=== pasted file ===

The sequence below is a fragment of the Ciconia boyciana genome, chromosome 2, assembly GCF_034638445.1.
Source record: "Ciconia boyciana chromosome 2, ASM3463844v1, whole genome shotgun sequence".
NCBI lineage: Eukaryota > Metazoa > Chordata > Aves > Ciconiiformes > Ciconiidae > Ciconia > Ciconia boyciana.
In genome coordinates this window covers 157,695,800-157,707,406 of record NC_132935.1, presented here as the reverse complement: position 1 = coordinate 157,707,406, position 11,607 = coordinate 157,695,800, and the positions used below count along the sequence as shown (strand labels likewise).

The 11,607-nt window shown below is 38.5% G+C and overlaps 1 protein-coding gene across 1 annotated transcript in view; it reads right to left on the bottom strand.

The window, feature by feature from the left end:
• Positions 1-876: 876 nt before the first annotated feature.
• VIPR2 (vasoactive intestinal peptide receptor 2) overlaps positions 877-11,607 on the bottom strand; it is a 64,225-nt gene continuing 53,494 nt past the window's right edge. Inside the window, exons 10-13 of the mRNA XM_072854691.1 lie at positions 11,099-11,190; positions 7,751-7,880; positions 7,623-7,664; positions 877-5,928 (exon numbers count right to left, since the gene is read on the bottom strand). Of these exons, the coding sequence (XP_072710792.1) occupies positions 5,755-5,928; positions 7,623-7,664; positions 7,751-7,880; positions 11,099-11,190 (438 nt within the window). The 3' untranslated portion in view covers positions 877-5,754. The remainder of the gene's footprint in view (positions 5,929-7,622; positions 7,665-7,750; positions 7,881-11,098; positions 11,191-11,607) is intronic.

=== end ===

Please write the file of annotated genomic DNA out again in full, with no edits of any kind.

The sequence below is a fragment of the Ciconia boyciana genome, chromosome 2, assembly GCF_034638445.1.
Source record: "Ciconia boyciana chromosome 2, ASM3463844v1, whole genome shotgun sequence".
NCBI lineage: Eukaryota > Metazoa > Chordata > Aves > Ciconiiformes > Ciconiidae > Ciconia > Ciconia boyciana.
In genome coordinates this window covers 157,695,800-157,707,406 of record NC_132935.1, presented here as the reverse complement: position 1 = coordinate 157,707,406, position 11,607 = coordinate 157,695,800, and the positions used below count along the sequence as shown (strand labels likewise).

The 11,607-nt window shown below is 38.5% G+C and overlaps 1 protein-coding gene across 1 annotated transcript in view; it reads right to left on the bottom strand.

The window, feature by feature from the left end:
• Positions 1-876: 876 nt before the first annotated feature.
• VIPR2 (vasoactive intestinal peptide receptor 2) overlaps positions 877-11,607 on the bottom strand; it is a 64,225-nt gene continuing 53,494 nt past the window's right edge. Inside the window, exons 10-13 of the mRNA XM_072854691.1 lie at positions 11,099-11,190; positions 7,751-7,880; positions 7,623-7,664; positions 877-5,928 (exon numbers count right to left, since the gene is read on the bottom strand). Of these exons, the coding sequence (XP_072710792.1) occupies positions 5,755-5,928; positions 7,623-7,664; positions 7,751-7,880; positions 11,099-11,190 (438 nt within the window). The 3' untranslated portion in view covers positions 877-5,754. The remainder of the gene's footprint in view (positions 5,929-7,622; positions 7,665-7,750; positions 7,881-11,098; positions 11,191-11,607) is intronic.